Bunuel wrote:
In the diagram below, P and Q are the centers of the two circles. What is the area of triangle XYZ?
(1) Radius of each circle is 6.
(2) XY = 2.
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It should be
C.
Statement 1: InsufficientKnowing the radius tells us nothing about the points of intersection.
Statement 2: InsufficientIt tells us nothing about the position of points \(Z\) and \(X\) relative to the centers of the circles and points \(Y\) and \(X\).
Statement 1 + 2: Sufficient - Bear with me as it may not be easy to understand.
Circle P:- We know that arc \(ZQV\) is \(120\) degrees since circle \(P\) is being carved by a circle \(Q\) of equal radius.
- Angle that point \(Y\) creates with points \(Z\) and \(V\) is half of the central angle \(ZPV\)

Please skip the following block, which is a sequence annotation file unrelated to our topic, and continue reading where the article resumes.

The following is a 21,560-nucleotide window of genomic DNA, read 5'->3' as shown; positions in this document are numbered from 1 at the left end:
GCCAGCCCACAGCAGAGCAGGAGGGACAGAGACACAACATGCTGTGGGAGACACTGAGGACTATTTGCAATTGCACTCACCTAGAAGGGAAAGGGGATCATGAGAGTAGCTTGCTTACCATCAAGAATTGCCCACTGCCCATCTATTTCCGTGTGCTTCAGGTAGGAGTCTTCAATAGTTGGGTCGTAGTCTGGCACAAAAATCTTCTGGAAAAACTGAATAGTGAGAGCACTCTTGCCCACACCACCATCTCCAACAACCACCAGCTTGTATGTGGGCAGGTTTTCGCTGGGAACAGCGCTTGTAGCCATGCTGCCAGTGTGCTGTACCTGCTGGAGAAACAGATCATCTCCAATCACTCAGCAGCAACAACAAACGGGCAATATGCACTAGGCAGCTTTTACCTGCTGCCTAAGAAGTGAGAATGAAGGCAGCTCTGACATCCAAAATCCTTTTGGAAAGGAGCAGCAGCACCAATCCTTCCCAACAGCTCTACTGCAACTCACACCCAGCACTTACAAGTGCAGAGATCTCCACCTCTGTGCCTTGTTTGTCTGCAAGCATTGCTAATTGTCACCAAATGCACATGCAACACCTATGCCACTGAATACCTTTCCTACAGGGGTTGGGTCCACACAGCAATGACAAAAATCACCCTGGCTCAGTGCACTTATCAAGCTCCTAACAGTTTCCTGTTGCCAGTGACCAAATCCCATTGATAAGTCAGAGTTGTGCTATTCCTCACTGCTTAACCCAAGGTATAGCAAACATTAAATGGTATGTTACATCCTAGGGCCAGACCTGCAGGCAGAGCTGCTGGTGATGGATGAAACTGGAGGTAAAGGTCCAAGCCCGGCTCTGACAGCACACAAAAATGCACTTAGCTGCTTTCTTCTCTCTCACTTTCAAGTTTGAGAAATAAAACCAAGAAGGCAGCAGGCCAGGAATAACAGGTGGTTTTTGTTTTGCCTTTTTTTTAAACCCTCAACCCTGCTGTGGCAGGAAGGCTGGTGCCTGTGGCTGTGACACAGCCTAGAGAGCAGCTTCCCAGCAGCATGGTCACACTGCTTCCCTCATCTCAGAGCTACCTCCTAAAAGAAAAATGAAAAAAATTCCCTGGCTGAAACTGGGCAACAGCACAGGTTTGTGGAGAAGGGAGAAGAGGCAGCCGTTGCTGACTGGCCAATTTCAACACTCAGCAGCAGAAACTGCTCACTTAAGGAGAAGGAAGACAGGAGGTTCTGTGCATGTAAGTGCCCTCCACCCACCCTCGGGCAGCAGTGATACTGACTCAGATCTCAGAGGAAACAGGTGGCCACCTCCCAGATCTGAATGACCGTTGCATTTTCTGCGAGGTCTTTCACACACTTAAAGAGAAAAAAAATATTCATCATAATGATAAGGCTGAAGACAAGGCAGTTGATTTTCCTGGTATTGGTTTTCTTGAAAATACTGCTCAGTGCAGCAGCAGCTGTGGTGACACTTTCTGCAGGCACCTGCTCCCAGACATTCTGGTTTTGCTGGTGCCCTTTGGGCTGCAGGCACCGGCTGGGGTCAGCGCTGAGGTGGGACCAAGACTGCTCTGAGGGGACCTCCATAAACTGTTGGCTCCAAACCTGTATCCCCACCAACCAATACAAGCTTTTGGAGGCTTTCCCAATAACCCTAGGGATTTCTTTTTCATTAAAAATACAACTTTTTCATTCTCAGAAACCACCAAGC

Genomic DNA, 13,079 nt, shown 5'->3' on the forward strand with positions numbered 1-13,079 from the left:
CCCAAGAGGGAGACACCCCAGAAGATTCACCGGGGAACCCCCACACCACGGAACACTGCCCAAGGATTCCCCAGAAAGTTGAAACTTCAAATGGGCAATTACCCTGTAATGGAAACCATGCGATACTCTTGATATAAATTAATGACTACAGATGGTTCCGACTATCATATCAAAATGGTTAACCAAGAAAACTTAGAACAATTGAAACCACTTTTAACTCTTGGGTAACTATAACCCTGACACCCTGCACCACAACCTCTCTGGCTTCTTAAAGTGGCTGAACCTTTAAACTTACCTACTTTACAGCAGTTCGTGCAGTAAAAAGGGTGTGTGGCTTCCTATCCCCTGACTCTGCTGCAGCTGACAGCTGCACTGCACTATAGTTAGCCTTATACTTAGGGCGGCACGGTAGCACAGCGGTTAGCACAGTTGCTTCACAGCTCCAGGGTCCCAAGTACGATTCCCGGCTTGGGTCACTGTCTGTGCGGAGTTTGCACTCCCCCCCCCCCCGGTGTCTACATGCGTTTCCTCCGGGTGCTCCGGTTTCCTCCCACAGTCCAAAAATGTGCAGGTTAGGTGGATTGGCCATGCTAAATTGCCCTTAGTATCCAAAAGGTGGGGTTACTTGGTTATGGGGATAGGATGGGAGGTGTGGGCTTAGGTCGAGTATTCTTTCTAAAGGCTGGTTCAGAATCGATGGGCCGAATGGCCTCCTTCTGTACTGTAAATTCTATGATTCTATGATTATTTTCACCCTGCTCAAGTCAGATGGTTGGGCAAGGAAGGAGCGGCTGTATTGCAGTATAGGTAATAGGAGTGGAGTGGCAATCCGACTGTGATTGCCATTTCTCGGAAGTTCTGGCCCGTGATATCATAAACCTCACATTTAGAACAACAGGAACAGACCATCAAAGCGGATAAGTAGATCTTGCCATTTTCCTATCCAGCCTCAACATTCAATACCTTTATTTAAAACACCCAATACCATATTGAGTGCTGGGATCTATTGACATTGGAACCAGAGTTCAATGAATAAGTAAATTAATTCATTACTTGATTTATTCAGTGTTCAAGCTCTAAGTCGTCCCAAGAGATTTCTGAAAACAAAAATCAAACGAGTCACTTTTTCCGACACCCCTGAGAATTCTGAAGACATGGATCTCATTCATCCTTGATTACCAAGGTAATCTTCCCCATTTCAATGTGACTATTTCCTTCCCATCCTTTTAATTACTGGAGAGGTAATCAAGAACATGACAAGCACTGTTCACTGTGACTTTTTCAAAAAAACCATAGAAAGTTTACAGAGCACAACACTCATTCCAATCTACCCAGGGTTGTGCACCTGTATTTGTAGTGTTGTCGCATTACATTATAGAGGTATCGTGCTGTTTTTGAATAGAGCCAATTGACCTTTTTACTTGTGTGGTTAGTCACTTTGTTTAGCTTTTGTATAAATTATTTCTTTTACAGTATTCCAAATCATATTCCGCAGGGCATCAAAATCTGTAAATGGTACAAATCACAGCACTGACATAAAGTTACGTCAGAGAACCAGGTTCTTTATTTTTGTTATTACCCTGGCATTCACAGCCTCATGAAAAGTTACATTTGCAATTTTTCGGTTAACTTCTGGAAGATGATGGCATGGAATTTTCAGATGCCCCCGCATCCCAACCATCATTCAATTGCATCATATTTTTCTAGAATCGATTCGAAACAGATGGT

(central angle theorem).
- This makes angle \(Y = 120*\frac{1}{2} = 60\) degrees.
See figure 1.Circle Q:- We know that point \(Q\) splits angle \(Y\) exactly in half (project line \(YZ\) further into the circle Q where it hits the opposite end internally to understand. You can shift Y as well on the circumference of circle P).
- Thus radius \(QX\) meets the chord \(YV\) exactly where \(XY = YZ\) (\(Z\) is already on radius of \(Q\)).
See figure 2 to understand- We now have two sides \(XY\) and \(XZ\) equal and their central angle \(60\) degrees.
- This is all we need since this makes it an equilateral triangle (draw it to understand better). We can now apply the formula for area of equilateral triangle \(XY^2 * \sqrt{3}/4\). - This results in \(\sqrt{3}\)
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